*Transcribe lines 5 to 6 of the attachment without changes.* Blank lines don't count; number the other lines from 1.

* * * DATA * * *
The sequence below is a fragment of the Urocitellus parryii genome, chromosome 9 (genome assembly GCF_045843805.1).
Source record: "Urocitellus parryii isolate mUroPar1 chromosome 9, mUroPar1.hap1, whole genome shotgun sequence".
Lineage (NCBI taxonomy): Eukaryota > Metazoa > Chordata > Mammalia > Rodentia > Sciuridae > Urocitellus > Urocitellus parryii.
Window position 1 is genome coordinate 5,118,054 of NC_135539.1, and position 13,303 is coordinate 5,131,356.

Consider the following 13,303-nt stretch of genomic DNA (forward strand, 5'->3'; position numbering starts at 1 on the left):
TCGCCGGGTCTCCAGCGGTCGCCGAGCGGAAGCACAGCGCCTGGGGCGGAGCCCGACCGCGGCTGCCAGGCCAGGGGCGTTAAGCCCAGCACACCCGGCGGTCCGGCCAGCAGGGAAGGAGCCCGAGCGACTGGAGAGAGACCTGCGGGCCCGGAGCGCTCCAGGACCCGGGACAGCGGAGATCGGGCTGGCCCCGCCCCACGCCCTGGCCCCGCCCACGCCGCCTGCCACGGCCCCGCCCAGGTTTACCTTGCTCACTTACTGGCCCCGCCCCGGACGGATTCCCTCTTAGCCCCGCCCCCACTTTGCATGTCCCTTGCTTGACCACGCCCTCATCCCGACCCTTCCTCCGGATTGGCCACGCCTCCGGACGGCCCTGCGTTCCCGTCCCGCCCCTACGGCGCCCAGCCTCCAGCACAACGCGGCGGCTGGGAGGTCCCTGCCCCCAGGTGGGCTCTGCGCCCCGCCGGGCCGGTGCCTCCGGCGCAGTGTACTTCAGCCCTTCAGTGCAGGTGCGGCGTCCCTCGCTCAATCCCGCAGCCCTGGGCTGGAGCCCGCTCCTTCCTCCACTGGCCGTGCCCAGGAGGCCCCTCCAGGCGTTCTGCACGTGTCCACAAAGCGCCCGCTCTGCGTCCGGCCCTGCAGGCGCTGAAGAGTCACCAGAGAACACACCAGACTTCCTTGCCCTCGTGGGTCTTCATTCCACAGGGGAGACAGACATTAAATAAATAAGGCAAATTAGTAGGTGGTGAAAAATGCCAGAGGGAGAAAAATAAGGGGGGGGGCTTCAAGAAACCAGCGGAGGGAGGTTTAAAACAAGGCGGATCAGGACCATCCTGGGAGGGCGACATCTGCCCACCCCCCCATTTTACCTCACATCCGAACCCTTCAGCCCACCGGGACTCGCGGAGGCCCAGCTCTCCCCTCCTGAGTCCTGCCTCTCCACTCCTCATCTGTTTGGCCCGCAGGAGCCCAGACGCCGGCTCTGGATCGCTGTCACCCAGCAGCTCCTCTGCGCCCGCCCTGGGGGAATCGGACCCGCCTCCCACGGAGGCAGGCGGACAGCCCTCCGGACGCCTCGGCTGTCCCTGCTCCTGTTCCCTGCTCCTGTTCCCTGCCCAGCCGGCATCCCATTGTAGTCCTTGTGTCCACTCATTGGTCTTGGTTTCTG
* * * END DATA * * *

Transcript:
Consider the following 13,303-nt stretch of genomic DNA (forward strand, 5'->3'; position numbering starts at 1 on the left):
TCGCCGGGTCTCCAGCGGTCGCCGAGCGGAAGCACAGCGCCTGGGGCGGAGCCCGACCGCGGCTGCCAGGCCAGGGGCGTTAAGCCCAGCACACCCGGCGGTCCGGCCAGCAGGGAAGGAGCCCGAGCGACTGGAGAGAGACCTGCGGGCCCGGAGCGCTCCAGGACCCGGGACAGCGGAGATCGGGCTGGCCCCGCCCCACGCCCTGGCCCCGCCCACGCCGCCTGCCACGGCCCCGCCCAGGTTTACCTTGCTCACTTACTGGCCCCGCCCCGGACGGATTCCCTCTTAGCCCCGCCCCCACTTTGCATGTCCCTTGCTTGACCACGCCCTCATCCCGACCCTTCCTCCGGATTGGCCACGCCTCCGGACGGCCCTGCGTTCCCGTCCCGCCCCTACGGCGCCCAGCCTCCAGCACAACGCGGCGGCTGGGAGGTCCCTGCCCCCAGGTGGGCTCTGCGCCCCGCCGGGCCGGTGCCTCCGGCGCAGTGTACTTCAGCCCTTCAGTGCAGGTGCGGCGTCCCTCGCTCAATCCCGCAGCCCTGGGCTGGAGCCCGCTCCTTCCTCCACTGGCCGTGCCCAGGAGGCCCCTCCAGGCGTTCTGCACGTGTCCACAAAGCGCCCGCTCTGCGTCCGGCCCTGCAGGCGCTGAAGAGTCACCAGAGAACACACCAGACTTCCTTGCCCTCGTGGGTCTTCATTCCACAGGGGAGACAGACATTAAATAAATAAGGCAAATTAGTAGGTGGTGAAAAATGCCAGAGGGAGAAAAATAAGGGGGGGGGCTTCAAGAAACCAGCGGAGGGAGGTTTAAAACAAGGCGGATCAGGACCATCCTGGGAGGGCGACATCTGCCCACCCCCCCATTTTACCTCACATCCGAACCCTTCAGCCCACCGGGACTCGCGGAGGCCCAGCTCTCCCCTCCTGAGTCCTGCCTCTCCACTCCTCATCTGTTTGGCCCGCAGGAGCCCAGACGCCGGCTCTGGATCGCTGTCACCCAGCAGCTCCTCTGCGCCCGCCCTGGGGGAATCGGACCCGCCTCCCACGGAGGCAGGCGGACAGCCCTCCGGACGCCTCGGCTGTCCCTGCTCCTGTTCCCTGCTCCTGTTCCCTGCCCAGCCGGCATCCCATTGTAGTCCTTGTGTCCACTCATTGGTCTTGGTTTCTG